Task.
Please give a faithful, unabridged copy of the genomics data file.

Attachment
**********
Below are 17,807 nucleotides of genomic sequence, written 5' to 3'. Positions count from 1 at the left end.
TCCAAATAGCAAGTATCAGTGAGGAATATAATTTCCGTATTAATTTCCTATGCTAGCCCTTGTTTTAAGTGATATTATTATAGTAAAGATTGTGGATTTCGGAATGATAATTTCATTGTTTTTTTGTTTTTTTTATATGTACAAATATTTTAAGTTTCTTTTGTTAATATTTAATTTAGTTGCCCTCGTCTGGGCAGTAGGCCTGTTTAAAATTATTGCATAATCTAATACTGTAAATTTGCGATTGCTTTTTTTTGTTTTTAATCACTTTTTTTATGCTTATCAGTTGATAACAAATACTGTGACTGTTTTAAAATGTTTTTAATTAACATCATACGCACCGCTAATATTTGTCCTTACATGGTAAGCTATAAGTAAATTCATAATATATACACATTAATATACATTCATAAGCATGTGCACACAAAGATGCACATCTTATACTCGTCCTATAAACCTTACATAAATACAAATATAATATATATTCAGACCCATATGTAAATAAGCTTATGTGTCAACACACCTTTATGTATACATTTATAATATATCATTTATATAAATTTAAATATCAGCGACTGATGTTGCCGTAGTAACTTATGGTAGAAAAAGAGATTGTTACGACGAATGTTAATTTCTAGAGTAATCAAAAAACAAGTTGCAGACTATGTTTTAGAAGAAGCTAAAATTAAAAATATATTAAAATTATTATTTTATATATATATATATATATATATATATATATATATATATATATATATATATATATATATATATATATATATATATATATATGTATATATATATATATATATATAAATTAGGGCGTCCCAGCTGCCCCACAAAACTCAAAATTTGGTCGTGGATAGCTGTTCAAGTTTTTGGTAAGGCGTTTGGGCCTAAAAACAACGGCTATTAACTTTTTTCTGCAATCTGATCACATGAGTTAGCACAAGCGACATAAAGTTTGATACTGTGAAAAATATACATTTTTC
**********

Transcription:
Below are 17,807 nucleotides of genomic sequence, written 5' to 3'. Positions count from 1 at the left end.
TCCAAATAGCAAGTATCAGTGAGGAATATAATTTCCGTATTAATTTCCTATGCTAGCCCTTGTTTTAAGTGATATTATTATAGTAAAGATTGTGGATTTCGGAATGATAATTTCATTGTTTTTTTGTTTTTTTTATATGTACAAATATTTTAAGTTTCTTTTGTTAATATTTAATTTAGTTGCCCTCGTCTGGGCAGTAGGCCTGTTTAAAATTATTGCATAATCTAATACTGTAAATTTGCGATTGCTTTTTTTTGTTTTTAATCACTTTTTTTATGCTTATCAGTTGATAACAAATACTGTGACTGTTTTAAAATGTTTTTAATTAACATCATACGCACCGCTAATATTTGTCCTTACATGGTAAGCTATAAGTAAATTCATAATATATACACATTAATATACATTCATAAGCATGTGCACACAAAGATGCACATCTTATACTCGTCCTATAAACCTTACATAAATACAAATATAATATATATTCAGACCCATATGTAAATAAGCTTATGTGTCAACACACCTTTATGTATACATTTATAATATATCATTTATATAAATTTAAATATCAGCGACTGATGTTGCCGTAGTAACTTATGGTAGAAAAAGAGATTGTTACGACGAATGTTAATTTCTAGAGTAATCAAAAAACAAGTTGCAGACTATGTTTTAGAAGAAGCTAAAATTAAAAATATATTAAAATTATTATTTTATATATATATATATATATATATATATATATATATATATATATATATATATATATATATATATATATATATATATATATATGTATATATATATATATATATATAAATTAGGGCGTCCCAGCTGCCCCACAAAACTCAAAATTTGGTCGTGGATAGCTGTTCAAGTTTTTGGTAAGGCGTTTGGGCCTAAAAACAACGGCTATTAACTTTTTTCTGCAATCTGATCACATGAGTTAGCACAAGCGACATAAAGTTTGATACTGTGAAAAATATACATTTTTC